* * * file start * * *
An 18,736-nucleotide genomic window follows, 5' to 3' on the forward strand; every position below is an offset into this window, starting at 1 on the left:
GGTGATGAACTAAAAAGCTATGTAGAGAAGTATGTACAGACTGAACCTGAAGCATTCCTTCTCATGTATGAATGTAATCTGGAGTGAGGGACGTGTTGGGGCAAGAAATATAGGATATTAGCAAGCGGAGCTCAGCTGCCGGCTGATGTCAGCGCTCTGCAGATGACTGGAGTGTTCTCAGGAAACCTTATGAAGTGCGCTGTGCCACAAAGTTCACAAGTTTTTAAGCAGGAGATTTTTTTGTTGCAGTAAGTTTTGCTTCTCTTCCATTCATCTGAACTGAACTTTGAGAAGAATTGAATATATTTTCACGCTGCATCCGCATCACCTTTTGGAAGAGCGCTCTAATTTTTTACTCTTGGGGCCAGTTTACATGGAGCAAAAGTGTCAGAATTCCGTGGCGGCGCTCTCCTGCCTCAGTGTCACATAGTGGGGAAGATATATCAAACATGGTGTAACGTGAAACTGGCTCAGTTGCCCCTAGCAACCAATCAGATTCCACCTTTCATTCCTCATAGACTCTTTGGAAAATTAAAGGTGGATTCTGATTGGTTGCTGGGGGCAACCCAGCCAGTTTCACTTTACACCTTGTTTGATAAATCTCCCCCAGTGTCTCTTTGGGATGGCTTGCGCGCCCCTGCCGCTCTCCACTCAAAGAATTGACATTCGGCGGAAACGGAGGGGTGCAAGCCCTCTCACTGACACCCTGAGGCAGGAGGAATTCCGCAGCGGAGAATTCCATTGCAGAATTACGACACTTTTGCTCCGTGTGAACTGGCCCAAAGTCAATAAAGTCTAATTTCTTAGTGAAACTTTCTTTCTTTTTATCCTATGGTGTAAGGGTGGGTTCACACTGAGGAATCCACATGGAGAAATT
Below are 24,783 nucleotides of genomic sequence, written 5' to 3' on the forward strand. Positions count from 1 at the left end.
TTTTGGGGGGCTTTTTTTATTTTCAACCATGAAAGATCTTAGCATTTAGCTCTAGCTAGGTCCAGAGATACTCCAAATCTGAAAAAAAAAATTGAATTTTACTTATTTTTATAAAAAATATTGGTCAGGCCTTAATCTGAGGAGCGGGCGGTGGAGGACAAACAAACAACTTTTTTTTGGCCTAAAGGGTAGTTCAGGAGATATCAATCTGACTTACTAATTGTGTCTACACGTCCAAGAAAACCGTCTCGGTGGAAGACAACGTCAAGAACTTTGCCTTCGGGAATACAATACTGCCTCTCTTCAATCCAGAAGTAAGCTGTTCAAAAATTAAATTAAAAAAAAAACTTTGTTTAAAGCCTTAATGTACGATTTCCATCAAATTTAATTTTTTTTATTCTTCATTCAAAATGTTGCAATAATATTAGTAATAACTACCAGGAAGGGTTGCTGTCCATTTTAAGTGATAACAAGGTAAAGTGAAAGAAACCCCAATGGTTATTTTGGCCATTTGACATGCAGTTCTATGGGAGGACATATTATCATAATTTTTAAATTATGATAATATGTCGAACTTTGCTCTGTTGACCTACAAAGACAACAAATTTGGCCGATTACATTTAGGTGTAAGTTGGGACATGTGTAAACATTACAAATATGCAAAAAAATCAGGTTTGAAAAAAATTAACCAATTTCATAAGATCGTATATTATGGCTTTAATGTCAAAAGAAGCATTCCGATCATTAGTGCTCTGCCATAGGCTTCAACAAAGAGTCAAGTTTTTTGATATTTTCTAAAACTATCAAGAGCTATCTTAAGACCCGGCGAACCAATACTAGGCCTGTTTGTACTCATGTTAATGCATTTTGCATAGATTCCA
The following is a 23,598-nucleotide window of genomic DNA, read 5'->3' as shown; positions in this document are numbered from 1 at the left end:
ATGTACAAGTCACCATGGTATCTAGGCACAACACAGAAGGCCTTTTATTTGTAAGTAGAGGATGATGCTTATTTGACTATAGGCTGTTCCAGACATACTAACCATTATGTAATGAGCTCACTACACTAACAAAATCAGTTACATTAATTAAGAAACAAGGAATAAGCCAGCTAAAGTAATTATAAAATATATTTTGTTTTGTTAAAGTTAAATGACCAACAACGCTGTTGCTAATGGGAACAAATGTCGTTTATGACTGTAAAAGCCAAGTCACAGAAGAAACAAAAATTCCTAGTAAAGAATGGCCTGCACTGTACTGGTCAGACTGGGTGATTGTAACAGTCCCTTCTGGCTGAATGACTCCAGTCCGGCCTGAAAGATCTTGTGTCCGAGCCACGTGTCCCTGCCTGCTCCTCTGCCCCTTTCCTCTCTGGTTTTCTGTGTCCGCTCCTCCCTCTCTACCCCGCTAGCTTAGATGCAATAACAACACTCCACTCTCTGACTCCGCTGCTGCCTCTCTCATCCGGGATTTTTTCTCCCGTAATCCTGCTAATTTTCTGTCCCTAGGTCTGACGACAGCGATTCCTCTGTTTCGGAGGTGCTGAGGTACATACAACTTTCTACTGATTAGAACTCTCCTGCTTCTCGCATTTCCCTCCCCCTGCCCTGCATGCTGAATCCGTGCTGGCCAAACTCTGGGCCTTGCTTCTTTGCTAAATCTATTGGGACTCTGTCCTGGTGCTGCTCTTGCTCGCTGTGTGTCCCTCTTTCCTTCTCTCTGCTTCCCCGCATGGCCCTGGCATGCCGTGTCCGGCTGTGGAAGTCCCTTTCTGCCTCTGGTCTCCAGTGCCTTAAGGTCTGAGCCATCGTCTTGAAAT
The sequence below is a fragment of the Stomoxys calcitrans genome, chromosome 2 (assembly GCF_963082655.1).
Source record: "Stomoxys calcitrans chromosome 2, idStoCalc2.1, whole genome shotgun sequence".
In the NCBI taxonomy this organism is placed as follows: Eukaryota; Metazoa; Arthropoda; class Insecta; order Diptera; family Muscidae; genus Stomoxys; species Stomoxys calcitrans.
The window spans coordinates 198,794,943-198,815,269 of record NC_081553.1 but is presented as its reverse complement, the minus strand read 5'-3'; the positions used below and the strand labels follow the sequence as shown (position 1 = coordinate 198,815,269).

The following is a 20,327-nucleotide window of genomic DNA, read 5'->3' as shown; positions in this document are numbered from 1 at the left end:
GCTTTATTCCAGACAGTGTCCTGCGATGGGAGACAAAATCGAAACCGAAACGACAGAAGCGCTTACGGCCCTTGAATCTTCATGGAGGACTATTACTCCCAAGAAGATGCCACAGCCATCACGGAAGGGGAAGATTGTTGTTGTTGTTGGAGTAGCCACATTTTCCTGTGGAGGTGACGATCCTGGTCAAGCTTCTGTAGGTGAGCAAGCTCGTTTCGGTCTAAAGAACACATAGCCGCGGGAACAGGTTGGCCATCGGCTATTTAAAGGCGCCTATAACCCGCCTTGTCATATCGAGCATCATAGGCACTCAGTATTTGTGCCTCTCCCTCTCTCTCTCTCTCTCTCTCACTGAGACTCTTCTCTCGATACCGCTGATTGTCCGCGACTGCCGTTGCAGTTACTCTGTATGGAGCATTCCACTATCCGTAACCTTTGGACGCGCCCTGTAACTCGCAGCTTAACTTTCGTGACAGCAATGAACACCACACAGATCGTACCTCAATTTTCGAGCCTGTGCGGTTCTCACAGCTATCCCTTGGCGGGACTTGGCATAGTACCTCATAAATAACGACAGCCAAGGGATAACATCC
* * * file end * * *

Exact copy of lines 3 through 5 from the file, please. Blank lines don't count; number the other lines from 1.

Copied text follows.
Below are 24,783 nucleotides of genomic sequence, written 5' to 3' on the forward strand. Positions count from 1 at the left end.
TTTTGGGGGGCTTTTTTTATTTTCAACCATGAAAGATCTTAGCATTTAGCTCTAGCTAGGTCCAGAGATACTCCAAATCTGAAAAAAAAAATTGAATTTTACTTATTTTTATAAAAAATATTGGTCAGGCCTTAATCTGAGGAGCGGGCGGTGGAGGACAAACAAACAACTTTTTTTTGGCCTAAAGGGTAGTTCAGGAGATATCAATCTGACTTACTAATTGTGTCTACACGTCCAAGAAAACCGTCTCGGTGGAAGACAACGTCAAGAACTTTGCCTTCGGGAATACAATACTGCCTCTCTTCAATCCAGAAGTAAGCTGTTCAAAAATTAAATTAAAAAAAAAACTTTGTTTAAAGCCTTAATGTACGATTTCCATCAAATTTAATTTTTTTTATTCTTCATTCAAAATGTTGCAATAATATTAGTAATAACTACCAGGAAGGGTTGCTGTCCATTTTAAGTGATAACAAGGTAAAGTGAAAGAAACCCCAATGGTTATTTTGGCCATTTGACATGCAGTTCTATGGGAGGACATATTATCATAATTTTTAAATTATGATAATATGTCGAACTTTGCTCTGTTGACCTACAAAGACAACAAATTTGGCCGATTACATTTAGGTGTAAGTTGGGACATGTGTAAACATTACAAATATGCAAAAAAATCAGGTTTGAAAAAAATTAACCAATTTCATAAGATCGTATATTATGGCTTTAATGTCAAAAGAAGCATTCCGATCATTAGTGCTCTGCCATAGGCTTCAACAAAGAGTCAAGTTTTTTGATATTTTCTAAAACTATCAAGAGCTATCTTAAGACCCGGCGAACCAATACTAGGCCTGTTTGTACTCATGTTAATGCATTTTGCATAGATTCCA
The following is a 23,598-nucleotide window of genomic DNA, read 5'->3' as shown; positions in this document are numbered from 1 at the left end: